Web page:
The pace in these three selections is brisk – the gradual acceleration from extremely slow and barely coordinated action to a fast, tight finish which one hears in almost every piece on Malm’s Kelantan recording is not evident here. But the drumming cadences cue the gongs in ways very similar to the Kelantan recordings. Another difference from the Malm recordings is the lively part played on the small gongs, which evokes a connection with ketuk tilu and other forms of ronggèng music from other parts of the Malay world.

Five mendu pieces are presented. Why one is placed before the mak yong pieces and the rest after is not clear. This isolated piece, “Peranta” (track 5) is performed to announce to the community that a mendu performance is about to begin. Played loudly on two drums and “any sort of metal can” it probably can be heard for quite a distance. The liner notes do not mention a gong but one is clearly audible and was noted earlier in the description of a typical mendu ensemble (p. 13).

The other four pieces are taken from the middle and end of a performance and fulfill various functions, including battle music, a song to depict traveling, and a ritual ending piece. The actors, all men, sing in each of these pieces except the battle music. The violin player for the mendu selections sounds either too old or too young to be playing up to par.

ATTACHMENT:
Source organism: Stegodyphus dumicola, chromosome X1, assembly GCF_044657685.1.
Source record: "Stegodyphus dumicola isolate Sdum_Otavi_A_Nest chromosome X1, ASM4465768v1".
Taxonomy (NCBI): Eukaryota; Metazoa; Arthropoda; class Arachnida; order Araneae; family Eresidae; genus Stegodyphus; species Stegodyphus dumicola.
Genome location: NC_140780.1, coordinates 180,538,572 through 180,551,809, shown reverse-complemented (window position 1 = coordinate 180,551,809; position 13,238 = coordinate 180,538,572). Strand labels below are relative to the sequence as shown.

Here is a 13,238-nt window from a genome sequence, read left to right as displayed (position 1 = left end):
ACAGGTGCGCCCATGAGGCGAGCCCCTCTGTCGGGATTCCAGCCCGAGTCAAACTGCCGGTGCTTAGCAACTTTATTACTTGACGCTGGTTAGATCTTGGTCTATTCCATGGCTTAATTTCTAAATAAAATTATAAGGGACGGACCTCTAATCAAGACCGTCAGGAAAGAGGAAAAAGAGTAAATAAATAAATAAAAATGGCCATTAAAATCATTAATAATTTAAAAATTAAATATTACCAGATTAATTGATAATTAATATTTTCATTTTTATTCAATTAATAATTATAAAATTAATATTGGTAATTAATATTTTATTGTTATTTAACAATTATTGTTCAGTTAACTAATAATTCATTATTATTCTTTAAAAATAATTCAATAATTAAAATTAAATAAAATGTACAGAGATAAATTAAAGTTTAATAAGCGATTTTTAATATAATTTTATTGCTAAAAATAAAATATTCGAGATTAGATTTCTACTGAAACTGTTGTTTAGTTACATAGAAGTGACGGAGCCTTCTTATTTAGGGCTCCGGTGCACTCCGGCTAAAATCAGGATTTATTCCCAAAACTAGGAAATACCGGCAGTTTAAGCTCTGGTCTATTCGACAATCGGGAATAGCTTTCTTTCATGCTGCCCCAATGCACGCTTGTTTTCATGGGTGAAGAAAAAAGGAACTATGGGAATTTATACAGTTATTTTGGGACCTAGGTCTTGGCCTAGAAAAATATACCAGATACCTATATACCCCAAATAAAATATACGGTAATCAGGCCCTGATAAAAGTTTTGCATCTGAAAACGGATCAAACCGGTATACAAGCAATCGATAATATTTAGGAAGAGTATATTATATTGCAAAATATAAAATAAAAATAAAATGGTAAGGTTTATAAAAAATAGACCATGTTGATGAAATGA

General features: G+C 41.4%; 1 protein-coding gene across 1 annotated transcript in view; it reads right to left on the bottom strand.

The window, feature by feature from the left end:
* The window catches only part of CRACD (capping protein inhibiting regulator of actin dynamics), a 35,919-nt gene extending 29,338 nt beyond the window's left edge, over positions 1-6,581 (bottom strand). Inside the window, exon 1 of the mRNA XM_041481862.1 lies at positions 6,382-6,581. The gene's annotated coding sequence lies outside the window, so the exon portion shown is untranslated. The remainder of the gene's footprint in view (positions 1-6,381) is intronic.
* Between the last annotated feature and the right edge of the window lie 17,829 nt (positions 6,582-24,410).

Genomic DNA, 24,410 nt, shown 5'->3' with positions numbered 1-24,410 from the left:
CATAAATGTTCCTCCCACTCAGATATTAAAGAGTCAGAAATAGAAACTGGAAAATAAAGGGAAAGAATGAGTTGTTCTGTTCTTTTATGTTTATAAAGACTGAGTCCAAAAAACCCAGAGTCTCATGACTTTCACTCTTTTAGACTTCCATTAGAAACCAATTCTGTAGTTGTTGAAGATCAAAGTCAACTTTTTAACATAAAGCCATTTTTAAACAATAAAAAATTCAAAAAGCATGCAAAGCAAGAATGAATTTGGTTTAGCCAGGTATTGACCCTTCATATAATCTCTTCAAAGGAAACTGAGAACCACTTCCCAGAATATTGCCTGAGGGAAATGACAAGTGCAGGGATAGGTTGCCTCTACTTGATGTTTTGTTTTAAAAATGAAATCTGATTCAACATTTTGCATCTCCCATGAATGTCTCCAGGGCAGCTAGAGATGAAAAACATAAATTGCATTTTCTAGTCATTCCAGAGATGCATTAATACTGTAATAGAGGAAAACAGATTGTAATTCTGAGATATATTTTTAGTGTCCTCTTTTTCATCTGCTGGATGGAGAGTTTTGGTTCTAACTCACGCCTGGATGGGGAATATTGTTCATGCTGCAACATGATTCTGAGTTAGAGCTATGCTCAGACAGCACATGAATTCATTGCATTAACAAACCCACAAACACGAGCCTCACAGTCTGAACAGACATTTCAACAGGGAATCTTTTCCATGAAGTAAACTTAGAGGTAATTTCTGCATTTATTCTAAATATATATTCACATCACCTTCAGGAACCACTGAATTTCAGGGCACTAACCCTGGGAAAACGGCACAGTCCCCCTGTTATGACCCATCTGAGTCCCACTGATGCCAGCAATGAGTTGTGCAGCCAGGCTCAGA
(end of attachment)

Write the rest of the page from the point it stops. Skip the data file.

audio icon [Audio 3] ronggèng sample

The vastly different ronggèng music (Audio 3) of tracks 13 and 14 appears to show far more striking signs of European influence than the other music on this disk. This is particularly evident in the violin playing.

But the most surprising tracks, perhaps, are the final pair (15 and 16), featuring accordion in concert with violin and two frame drums. “Damak” (track 16) is based on tonic and dominant chords with a modulation to the dominant, the harmonies implicit in the melody and explicit in occasional accordion chords. Florid heterophony between violin and accordion results in some fleeting but delicious modal clashes (e.g., ca. 1:38) between verses. The long verses are sung in alternation by a woman and a man.

These last four selections represent ronggèng, local manifestations of a cultural practice that is widespread in Indonesia. Here, as in many other parts of the archipelago, a female performer invites men to dance with her. She sings, too, accompanied by a small group of male musicians.

Yampolsky points to other instances of and names for this practice and points to its antiquity and possible origins in fertility rites. West Javanese manifestations of this phenomenon have been analyzed in depth by Kathy Foley (1989) and Henry Spiller (2001). Yampolsky notes briefly the social stigma attached to this genre, because of its association with drinking, gambling, and prostitution, the sanctions against it by religious and political authorities, and the transformation into a more “polite,” staged affair. One important bit of information that he elicited is the likelihood that many of these female performers are not Melayu, but outsiders from other ethnic groups, due to the low social status of this type of performance (cf. Romani musicians in Europe).